THA should not be given too early since the longevity of a prosthesis is limited [5] and outcomes after revision THA are generally worse compared to primary THA. Furthermore, about 10–15 % of the patients is not satisfied after primary THA [6, 7]. Therefore, defined criteria to assess when patients will benefit most from surgery are clearly warranted, as it may sometimes be better to first optimize the patient’s preoperative condition. Current practice suggests that disease severity and timing of surgery vary largely among centers and countries [8, 9]. The development of defined criteria to assess which patients will benefit most from surgery would preferably be based on the best available evidence. Previous reviews on which predictors determine outcome after THA were conducted some time ago or mainly focused on patient characteristics such as age, gender, socio economic status (SES)/education and BMI [10, 11]. Other patient related factors, such as preoperative function, pain and quality of life, were not included. Providing such an overview may contribute to discussions on how to achieve the best possible postoperative outcome for specific patient groups.

Therefore, aim of this study is to conduct a systematic review examining which preoperative patient related factors influence functional and clinical outcomes after THA in OA patients.

Methods

We performed a systematic review according to the PRISMA guidelines. This systematic review was registered in Prospero, registration number RD42014009977.

Search strategy

A search strategy was composed together with a trained librarian (see Additional file 1). On PubMed, MEDLINE (Ovid version), EMBASE (Ovid version), Web of Science, The Cochrane Library, CENTRAL, and CINAHL articles were searched published up to August 8, 2014. The search strategy consisted of the AND combination of five concepts: osteoarthritis, hip replacement, predictive determinants, postoperative, and functional and clinical outcomes. All relevant keyword variations were used, not only those in the controlled vocabularies of the various databases, but the free text word variations of these concepts as well.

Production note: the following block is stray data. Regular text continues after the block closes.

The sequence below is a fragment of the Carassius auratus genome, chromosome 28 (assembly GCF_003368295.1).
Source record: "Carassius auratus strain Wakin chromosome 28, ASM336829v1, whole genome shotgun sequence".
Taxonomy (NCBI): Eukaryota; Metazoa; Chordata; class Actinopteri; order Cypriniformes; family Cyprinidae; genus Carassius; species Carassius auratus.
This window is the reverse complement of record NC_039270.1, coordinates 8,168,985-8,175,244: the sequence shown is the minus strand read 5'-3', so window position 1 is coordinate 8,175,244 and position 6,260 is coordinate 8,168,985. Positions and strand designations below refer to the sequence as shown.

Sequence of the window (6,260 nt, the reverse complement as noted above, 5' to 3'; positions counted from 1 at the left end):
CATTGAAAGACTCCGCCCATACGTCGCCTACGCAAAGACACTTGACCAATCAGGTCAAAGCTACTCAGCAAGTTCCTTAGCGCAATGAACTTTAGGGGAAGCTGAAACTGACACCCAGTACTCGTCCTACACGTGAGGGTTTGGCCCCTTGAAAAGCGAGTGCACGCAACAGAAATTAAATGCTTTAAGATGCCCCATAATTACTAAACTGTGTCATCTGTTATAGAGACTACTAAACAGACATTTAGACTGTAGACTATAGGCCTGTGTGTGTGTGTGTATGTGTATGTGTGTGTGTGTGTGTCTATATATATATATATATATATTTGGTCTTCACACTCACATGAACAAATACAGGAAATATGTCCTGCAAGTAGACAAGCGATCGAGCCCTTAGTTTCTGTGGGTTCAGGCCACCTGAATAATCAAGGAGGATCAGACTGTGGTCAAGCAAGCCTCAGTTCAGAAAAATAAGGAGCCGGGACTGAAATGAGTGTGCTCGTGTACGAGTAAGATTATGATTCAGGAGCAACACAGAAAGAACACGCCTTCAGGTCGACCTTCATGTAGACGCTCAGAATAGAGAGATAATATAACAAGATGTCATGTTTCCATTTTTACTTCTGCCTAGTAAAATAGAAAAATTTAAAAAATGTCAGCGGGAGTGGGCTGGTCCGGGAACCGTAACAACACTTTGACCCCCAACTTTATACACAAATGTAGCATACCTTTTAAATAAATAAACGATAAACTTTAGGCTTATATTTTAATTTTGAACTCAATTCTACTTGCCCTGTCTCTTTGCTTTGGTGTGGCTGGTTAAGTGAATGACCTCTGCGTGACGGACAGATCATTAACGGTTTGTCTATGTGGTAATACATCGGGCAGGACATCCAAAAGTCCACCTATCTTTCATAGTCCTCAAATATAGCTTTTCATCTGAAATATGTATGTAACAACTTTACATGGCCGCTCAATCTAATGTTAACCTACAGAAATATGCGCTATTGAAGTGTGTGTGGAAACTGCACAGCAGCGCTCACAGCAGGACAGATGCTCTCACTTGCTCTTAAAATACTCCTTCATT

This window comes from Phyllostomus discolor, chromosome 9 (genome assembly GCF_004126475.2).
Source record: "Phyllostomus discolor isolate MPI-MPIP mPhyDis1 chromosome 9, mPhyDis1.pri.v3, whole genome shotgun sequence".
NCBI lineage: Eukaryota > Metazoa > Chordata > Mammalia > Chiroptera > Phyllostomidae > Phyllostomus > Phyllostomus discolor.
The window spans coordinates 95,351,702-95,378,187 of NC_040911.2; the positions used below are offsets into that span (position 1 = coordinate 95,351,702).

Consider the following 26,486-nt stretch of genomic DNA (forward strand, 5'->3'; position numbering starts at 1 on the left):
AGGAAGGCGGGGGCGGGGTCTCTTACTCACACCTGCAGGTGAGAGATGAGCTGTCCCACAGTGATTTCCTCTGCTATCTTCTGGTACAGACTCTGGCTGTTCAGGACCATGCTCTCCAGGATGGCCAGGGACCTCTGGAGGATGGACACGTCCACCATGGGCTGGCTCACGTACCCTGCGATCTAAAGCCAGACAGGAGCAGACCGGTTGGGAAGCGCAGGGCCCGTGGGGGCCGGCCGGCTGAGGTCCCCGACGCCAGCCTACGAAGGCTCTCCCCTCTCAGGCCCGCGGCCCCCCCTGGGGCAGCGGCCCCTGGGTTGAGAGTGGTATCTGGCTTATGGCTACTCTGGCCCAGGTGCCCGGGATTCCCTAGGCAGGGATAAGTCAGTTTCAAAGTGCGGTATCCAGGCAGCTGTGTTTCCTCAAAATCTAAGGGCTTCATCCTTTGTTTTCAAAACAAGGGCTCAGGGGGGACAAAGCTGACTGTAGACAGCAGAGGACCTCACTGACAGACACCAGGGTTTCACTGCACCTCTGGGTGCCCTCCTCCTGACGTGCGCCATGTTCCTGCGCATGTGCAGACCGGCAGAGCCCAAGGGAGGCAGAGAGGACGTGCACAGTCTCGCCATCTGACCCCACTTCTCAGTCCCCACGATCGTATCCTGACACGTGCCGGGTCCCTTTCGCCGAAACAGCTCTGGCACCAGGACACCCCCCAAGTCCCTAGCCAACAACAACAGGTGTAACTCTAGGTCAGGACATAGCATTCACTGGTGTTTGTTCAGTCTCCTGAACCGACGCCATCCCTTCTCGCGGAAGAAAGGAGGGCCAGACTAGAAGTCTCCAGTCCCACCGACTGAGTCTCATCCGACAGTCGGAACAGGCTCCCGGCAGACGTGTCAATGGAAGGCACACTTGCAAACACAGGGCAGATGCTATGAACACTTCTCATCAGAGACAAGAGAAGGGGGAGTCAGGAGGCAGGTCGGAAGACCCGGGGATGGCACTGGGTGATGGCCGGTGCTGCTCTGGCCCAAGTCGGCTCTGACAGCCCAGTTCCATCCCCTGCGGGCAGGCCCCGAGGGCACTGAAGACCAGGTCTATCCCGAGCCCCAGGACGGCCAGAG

The search strategy was optimized for all databases, taking into account differences of the controlled vocabularies as well as database-specific technical variations (e.g., the use of quotation marks). Animal-only studies were excluded. Additional strategies were composed for PubMed to find (1) studies not focusing on OA, (2) studies on patient satisfaction or activities of daily living, and (3) studies with the word after instead of postoperative.

Inclusion of articles

We included prospective studies among primary hip OA patients who underwent primary THA, with preoperative and postoperative measurements on functional or clinical outcomes and a follow-up of at least one year. If studies included both THA and TKA patients, we only extracted the THA data. Thus the results after THA had to be described separately. We included predictors that could be determined using standard tests or questions used in clinical practice (i.e. patient characteristics, radiological images, questionnaires or physical exams). These variables could be the focus of the study, or included as confounder or covariate.